John H. Armstrong, ed. Understanding Four Views On Baptism. Grand Rapids: Zondervan, 2007. 222 pages
ISBN: 978-0-3102-6267-1
Pastor Dennis Hartman

THE ARMINIAN MAGAZINE. Issue 2. Fall 2007. Volume 25. Page 1-2

The "Four Views On Baptism" will be very disappointing to anyone who would expect a spirited parley on modes of baptism. The four denominational perspectives represented are the Baptist, Reformed, Lutheran and Church of Christ. The Methodist perspective is missing. However, it does cite the Methodist articles of religion, 16 and 17, in the appendix.

The book is written in a strong ecumenical spirit. The editor quotes Richard Kidd saying, "The world is already too racked with pain and conflict to permit Christians the Luxury of adding to its fragmentation by internal arguments about baptism." So in this spirit the editor says that, "by working to understand our differences, we can demonstrate to the world that we love one another." This sounds good, and evidently the Reformed and Lutheran writers heeded the plea, as far as it concerned the debate over which mode was correct. Both said little, if anything, to counter balance the Baptist and Church of Christ writers view of immersion.

However, the Reformed and Lutheran writers tried to defend infant baptism. This position was, of course, hastily dispatched by the Baptist and Church of Christ writers. The Reformed writer defends his position poorly. I was completely surprised by his lack of scripture usage in his defense of infant baptism. However, he cited many confessions as proof of his position. Perhaps it would have helped if this Reformed brother had reviewed, "Treatise on Baptism" by Rev. J. J. Leeberman a Reformed writer in the late 1800s.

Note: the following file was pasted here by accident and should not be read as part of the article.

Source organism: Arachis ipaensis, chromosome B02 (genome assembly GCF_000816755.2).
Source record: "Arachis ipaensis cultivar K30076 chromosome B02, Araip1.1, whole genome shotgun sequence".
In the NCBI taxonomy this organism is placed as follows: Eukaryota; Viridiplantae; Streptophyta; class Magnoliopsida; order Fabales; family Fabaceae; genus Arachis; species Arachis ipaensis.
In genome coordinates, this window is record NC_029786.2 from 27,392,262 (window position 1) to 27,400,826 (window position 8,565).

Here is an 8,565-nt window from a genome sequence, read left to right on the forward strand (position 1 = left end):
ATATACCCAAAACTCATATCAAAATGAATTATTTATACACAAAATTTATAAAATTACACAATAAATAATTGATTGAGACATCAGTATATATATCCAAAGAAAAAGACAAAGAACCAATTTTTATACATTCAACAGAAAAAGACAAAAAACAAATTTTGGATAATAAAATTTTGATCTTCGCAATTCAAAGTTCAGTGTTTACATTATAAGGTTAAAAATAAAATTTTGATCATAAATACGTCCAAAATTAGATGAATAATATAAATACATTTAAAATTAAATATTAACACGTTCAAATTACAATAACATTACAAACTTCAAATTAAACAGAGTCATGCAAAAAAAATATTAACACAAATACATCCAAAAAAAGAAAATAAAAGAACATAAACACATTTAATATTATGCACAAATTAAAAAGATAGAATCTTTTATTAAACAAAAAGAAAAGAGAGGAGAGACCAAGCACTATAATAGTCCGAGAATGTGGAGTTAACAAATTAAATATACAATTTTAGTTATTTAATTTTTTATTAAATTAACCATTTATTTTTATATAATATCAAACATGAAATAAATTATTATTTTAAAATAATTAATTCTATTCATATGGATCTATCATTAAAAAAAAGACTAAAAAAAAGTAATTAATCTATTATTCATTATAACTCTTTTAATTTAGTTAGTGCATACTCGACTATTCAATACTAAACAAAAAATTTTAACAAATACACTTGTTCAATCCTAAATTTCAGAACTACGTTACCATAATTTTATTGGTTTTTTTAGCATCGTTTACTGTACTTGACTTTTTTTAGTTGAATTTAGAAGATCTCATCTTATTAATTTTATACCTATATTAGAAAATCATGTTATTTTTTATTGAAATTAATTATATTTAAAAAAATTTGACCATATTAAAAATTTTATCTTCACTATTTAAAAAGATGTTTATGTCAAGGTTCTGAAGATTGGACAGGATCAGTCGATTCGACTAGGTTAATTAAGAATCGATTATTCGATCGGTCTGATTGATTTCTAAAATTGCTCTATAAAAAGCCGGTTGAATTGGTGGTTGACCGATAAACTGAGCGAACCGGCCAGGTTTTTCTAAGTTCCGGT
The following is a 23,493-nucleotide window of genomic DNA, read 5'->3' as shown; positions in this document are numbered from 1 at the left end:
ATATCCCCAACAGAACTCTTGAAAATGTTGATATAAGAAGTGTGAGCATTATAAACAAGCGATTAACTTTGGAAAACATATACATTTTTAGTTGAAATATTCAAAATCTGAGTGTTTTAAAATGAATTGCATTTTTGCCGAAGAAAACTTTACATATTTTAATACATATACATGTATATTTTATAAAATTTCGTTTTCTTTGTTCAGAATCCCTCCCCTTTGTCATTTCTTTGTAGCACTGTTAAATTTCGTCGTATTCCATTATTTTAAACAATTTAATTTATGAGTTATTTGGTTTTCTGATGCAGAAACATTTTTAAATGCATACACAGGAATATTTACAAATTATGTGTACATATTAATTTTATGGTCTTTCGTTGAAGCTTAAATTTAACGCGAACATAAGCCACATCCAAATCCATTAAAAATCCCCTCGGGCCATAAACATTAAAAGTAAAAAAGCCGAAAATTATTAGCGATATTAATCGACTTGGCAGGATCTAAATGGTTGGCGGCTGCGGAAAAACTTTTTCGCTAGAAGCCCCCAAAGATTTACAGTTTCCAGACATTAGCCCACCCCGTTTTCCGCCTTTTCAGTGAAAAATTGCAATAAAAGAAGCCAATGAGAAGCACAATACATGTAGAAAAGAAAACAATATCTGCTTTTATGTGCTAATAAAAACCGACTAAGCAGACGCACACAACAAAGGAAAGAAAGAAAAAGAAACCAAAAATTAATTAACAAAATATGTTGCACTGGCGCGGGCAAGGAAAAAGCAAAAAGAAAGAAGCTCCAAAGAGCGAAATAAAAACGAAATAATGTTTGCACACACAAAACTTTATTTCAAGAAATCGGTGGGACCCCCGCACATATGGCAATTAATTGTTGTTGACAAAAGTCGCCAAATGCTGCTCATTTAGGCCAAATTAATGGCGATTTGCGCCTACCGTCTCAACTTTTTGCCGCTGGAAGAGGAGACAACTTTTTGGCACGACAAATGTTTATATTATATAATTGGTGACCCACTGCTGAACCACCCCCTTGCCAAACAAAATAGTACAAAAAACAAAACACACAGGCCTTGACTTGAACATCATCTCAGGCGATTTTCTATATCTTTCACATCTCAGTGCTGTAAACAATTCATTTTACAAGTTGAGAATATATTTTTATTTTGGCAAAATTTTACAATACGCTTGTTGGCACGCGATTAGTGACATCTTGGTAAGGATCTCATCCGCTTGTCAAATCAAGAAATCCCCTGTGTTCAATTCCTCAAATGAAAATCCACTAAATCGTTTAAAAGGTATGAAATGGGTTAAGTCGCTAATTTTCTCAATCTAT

Three final points in closing. First this book does give beneficial insight on the significance of baptism as related to the plan of redemption with respect to the denominations that are represented. Second, the rebuttals to each position were more informative in most cases then what was originally presented. Finally, this book makes a critical error. It is endemic with modern ecumenicity that most of the time the idea of reaching out loses its sense of orthodoxy. By allowing the Church of Christ writer to share, it gives a half hearted credence to their heresy of baptismal regeneration and gives it the appearance of orthodoxy.

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